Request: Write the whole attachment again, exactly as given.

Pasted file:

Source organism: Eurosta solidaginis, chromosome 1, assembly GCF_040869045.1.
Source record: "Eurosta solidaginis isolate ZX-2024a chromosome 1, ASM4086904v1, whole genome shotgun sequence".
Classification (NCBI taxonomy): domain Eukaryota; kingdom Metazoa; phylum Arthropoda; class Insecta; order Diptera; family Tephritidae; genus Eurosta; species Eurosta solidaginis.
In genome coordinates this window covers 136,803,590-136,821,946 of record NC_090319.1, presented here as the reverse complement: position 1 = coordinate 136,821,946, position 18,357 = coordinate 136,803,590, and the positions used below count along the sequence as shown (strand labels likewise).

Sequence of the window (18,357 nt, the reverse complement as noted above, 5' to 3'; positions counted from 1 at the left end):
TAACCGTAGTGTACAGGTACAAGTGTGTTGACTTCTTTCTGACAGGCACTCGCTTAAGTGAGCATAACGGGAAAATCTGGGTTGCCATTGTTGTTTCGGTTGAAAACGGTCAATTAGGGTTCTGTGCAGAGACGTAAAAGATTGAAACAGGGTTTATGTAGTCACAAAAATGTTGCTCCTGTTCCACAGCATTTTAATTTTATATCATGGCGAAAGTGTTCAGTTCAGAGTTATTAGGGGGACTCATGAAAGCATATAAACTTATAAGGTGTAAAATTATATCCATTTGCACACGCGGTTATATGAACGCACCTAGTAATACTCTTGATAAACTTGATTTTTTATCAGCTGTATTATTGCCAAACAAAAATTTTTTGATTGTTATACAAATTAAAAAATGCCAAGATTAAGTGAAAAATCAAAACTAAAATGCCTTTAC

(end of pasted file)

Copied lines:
Source organism: Eurosta solidaginis, chromosome 1, assembly GCF_040869045.1.
Source record: "Eurosta solidaginis isolate ZX-2024a chromosome 1, ASM4086904v1, whole genome shotgun sequence".
Classification (NCBI taxonomy): domain Eukaryota; kingdom Metazoa; phylum Arthropoda; class Insecta; order Diptera; family Tephritidae; genus Eurosta; species Eurosta solidaginis.
In genome coordinates this window covers 136,803,590-136,821,946 of record NC_090319.1, presented here as the reverse complement: position 1 = coordinate 136,821,946, position 18,357 = coordinate 136,803,590, and the positions used below count along the sequence as shown (strand labels likewise).

Sequence of the window (18,357 nt, the reverse complement as noted above, 5' to 3'; positions counted from 1 at the left end):
TAACCGTAGTGTACAGGTACAAGTGTGTTGACTTCTTTCTGACAGGCACTCGCTTAAGTGAGCATAACGGGAAAATCTGGGTTGCCATTGTTGTTTCGGTTGAAAACGGTCAATTAGGGTTCTGTGCAGAGACGTAAAAGATTGAAACAGGGTTTATGTAGTCACAAAAATGTTGCTCCTGTTCCACAGCATTTTAATTTTATATCATGGCGAAAGTGTTCAGTTCAGAGTTATTAGGGGGACTCATGAAAGCATATAAACTTATAAGGTGTAAAATTATATCCATTTGCACACGCGGTTATATGAACGCACCTAGTAATACTCTTGATAAACTTGATTTTTTATCAGCTGTATTATTGCCAAACAAAAATTTTTTGATTGTTATACAAATTAAAAAATGCCAAGATTAAGTGAAAAATCAAAACTAAAATGCCTTTAC